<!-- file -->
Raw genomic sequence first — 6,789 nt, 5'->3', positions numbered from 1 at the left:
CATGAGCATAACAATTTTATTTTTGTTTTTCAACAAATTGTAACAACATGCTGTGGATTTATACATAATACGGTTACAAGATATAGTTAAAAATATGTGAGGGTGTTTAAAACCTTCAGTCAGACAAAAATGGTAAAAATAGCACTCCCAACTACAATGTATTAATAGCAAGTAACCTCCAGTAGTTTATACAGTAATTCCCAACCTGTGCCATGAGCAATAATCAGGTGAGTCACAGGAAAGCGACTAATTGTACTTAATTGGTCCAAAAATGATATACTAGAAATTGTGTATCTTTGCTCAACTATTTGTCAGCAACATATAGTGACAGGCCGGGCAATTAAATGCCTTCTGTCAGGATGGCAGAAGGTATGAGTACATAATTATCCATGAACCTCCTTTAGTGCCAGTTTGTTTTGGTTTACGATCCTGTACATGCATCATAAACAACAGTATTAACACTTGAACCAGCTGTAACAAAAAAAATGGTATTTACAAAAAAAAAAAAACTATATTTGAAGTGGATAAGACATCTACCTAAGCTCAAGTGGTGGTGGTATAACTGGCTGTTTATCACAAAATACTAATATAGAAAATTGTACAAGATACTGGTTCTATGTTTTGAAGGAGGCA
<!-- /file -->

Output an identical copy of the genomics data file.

Raw genomic sequence first — 6,789 nt, 5'->3', positions numbered from 1 at the left:
CATGAGCATAACAATTTTATTTTTGTTTTTCAACAAATTGTAACAACATGCTGTGGATTTATACATAATACGGTTACAAGATATAGTTAAAAATATGTGAGGGTGTTTAAAACCTTCAGTCAGACAAAAATGGTAAAAATAGCACTCCCAACTACAATGTATTAATAGCAAGTAACCTCCAGTAGTTTATACAGTAATTCCCAACCTGTGCCATGAGCAATAATCAGGTGAGTCACAGGAAAGCGACTAATTGTACTTAATTGGTCCAAAAATGATATACTAGAAATTGTGTATCTTTGCTCAACTATTTGTCAGCAACATATAGTGACAGGCCGGGCAATTAAATGCCTTCTGTCAGGATGGCAGAAGGTATGAGTACATAATTATCCATGAACCTCCTTTAGTGCCAGTTTGTTTTGGTTTACGATCCTGTACATGCATCATAAACAACAGTATTAACACTTGAACCAGCTGTAACAAAAAAAATGGTATTTACAAAAAAAAAAAAACTATATTTGAAGTGGATAAGACATCTACCTAAGCTCAAGTGGTGGTGGTATAACTGGCTGTTTATCACAAAATACTAATATAGAAAATTGTACAAGATACTGGTTCTATGTTTTGAAGGAGGCA